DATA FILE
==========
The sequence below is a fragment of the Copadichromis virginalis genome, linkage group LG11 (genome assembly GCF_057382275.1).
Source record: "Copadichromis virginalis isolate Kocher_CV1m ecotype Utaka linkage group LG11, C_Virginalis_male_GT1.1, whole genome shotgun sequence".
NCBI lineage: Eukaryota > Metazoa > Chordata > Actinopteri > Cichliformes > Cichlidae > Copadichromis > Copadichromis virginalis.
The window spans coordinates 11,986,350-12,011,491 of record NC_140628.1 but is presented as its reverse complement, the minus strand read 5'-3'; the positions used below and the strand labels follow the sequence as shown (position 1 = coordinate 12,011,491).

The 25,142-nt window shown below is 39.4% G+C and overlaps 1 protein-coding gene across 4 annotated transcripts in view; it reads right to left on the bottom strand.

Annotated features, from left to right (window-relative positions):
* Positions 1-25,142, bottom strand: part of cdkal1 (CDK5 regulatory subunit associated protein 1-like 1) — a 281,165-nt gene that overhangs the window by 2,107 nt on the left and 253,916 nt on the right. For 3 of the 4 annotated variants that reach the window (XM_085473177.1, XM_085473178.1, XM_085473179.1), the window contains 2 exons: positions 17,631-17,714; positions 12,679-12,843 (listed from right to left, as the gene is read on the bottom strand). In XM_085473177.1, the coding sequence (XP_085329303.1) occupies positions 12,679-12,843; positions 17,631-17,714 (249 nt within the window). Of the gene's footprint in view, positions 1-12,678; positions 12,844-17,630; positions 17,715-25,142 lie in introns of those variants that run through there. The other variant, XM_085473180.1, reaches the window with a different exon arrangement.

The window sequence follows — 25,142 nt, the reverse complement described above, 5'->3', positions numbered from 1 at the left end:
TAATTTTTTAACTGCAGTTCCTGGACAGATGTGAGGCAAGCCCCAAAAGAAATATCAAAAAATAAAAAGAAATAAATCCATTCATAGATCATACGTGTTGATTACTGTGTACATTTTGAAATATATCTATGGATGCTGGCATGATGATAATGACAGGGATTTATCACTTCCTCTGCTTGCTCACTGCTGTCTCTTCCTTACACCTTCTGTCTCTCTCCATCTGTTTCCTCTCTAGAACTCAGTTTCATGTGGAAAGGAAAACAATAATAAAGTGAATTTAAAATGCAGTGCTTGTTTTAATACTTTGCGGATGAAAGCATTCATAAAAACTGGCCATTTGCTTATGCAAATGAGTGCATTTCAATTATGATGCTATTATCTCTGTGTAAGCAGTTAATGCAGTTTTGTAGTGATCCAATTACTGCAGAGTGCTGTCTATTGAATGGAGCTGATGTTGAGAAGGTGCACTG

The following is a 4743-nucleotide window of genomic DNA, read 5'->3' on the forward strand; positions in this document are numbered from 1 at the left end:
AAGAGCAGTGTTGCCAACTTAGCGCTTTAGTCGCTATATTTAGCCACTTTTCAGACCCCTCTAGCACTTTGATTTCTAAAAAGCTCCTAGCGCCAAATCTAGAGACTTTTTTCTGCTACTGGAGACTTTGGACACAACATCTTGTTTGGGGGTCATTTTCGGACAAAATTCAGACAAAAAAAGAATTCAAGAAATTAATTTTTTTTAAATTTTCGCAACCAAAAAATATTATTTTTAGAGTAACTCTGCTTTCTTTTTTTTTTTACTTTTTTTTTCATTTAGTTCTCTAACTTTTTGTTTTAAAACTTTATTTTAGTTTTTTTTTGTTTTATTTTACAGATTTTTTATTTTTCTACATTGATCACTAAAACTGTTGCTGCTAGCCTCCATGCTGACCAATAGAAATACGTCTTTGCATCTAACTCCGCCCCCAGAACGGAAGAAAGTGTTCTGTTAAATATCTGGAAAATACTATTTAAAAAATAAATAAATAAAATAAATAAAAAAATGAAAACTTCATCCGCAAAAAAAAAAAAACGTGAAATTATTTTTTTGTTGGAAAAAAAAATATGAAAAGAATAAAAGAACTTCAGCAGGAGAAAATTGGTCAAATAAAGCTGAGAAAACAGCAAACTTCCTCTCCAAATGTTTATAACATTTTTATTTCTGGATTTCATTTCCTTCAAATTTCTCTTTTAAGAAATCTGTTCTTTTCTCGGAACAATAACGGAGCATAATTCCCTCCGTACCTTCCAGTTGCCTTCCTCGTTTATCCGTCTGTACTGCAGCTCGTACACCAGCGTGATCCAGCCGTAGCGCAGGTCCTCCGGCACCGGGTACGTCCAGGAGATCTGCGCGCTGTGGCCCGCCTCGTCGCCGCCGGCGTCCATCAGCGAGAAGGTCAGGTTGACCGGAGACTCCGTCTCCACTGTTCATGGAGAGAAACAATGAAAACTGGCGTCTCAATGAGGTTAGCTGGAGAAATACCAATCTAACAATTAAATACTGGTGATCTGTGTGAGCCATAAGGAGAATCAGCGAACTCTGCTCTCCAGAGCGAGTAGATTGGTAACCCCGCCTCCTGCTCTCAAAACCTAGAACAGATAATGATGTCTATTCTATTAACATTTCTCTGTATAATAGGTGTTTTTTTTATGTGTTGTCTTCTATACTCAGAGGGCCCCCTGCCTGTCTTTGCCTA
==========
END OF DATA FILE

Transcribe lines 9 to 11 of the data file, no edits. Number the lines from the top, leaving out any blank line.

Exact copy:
TAATTTTTTAACTGCAGTTCCTGGACAGATGTGAGGCAAGCCCCAAAAGAAATATCAAAAAATAAAAAGAAATAAATCCATTCATAGATCATACGTGTTGATTACTGTGTACATTTTGAAATATATCTATGGATGCTGGCATGATGATAATGACAGGGATTTATCACTTCCTCTGCTTGCTCACTGCTGTCTCTTCCTTACACCTTCTGTCTCTCTCCATCTGTTTCCTCTCTAGAACTCAGTTTCATGTGGAAAGGAAAACAATAATAAAGTGAATTTAAAATGCAGTGCTTGTTTTAATACTTTGCGGATGAAAGCATTCATAAAAACTGGCCATTTGCTTATGCAAATGAGTGCATTTCAATTATGATGCTATTATCTCTGTGTAAGCAGTTAATGCAGTTTTGTAGTGATCCAATTACTGCAGAGTGCTGTCTATTGAATGGAGCTGATGTTGAGAAGGTGCACTG

The following is a 4743-nucleotide window of genomic DNA, read 5'->3' on the forward strand; positions in this document are numbered from 1 at the left end:
AAGAGCAGTGTTGCCAACTTAGCGCTTTAGTCGCTATATTTAGCCACTTTTCAGACCCCTCTAGCACTTTGATTTCTAAAAAGCTCCTAGCGCCAAATCTAGAGACTTTTTTCTGCTACTGGAGACTTTGGACACAACATCTTGTTTGGGGGTCATTTTCGGACAAAATTCAGACAAAAAAAGAATTCAAGAAATTAATTTTTTTTAAATTTTCGCAACCAAAAAATATTATTTTTAGAGTAACTCTGCTTTCTTTTTTTTTTTACTTTTTTTTTCATTTAGTTCTCTAACTTTTTGTTTTAAAACTTTATTTTAGTTTTTTTTTGTTTTATTTTACAGATTTTTTATTTTTCTACATTGATCACTAAAACTGTTGCTGCTAGCCTCCATGCTGACCAATAGAAATACGTCTTTGCATCTAACTCCGCCCCCAGAACGGAAGAAAGTGTTCTGTTAAATATCTGGAAAATACTATTTAAAAAATAAATAAATAAAATAAATAAAAAAATGAAAACTTCATCCGCAAAAAAAAAAAAACGTGAAATTATTTTTTTGTTGGAAAAAAAAATATGAAAAGAATAAAAGAACTTCAGCAGGAGAAAATTGGTCAAATAAAGCTGAGAAAACAGCAAACTTCCTCTCCAAATGTTTATAACATTTTTATTTCTGGATTTCATTTCCTTCAAATTTCTCTTTTAAGAAATCTGTTCTTTTCTCGGAACAATAACGGAGCATAATTCCCTCCGTACCTTCCAGTTGCCTTCCTCGTTTATCCGTCTGTACTGCAGCTCGTACACCAGCGTGATCCAGCCGTAGCGCAGGTCCTCCGGCACCGGGTACGTCCAGGAGATCTGCGCGCTGTGGCCCGCCTCGTCGCCGCCGGCGTCCATCAGCGAGAAGGTCAGGTTGACCGGAGACTCCGTCTCCACTGTTCATGGAGAGAAACAATGAAAACTGGCGTCTCAATGAGGTTAGCTGGAGAAATACCAATCTAACAATTAAATACTGGTGATCTGTGTGAGCCATAAGGAGAATCAGCGAACTCTGCTCTCCAGAGCGAGTAGATTGGTAACCCCGCCTCCTGCTCTCAAAACCTAGAACAGATAATGATGTCTATTCTATTAACATTTCTCTGTATAATAGGTGTTTTTTTTATGTGTTGTCTTCTATACTCAGAGGGCCCCCTGCCTGTCTTTGCCTA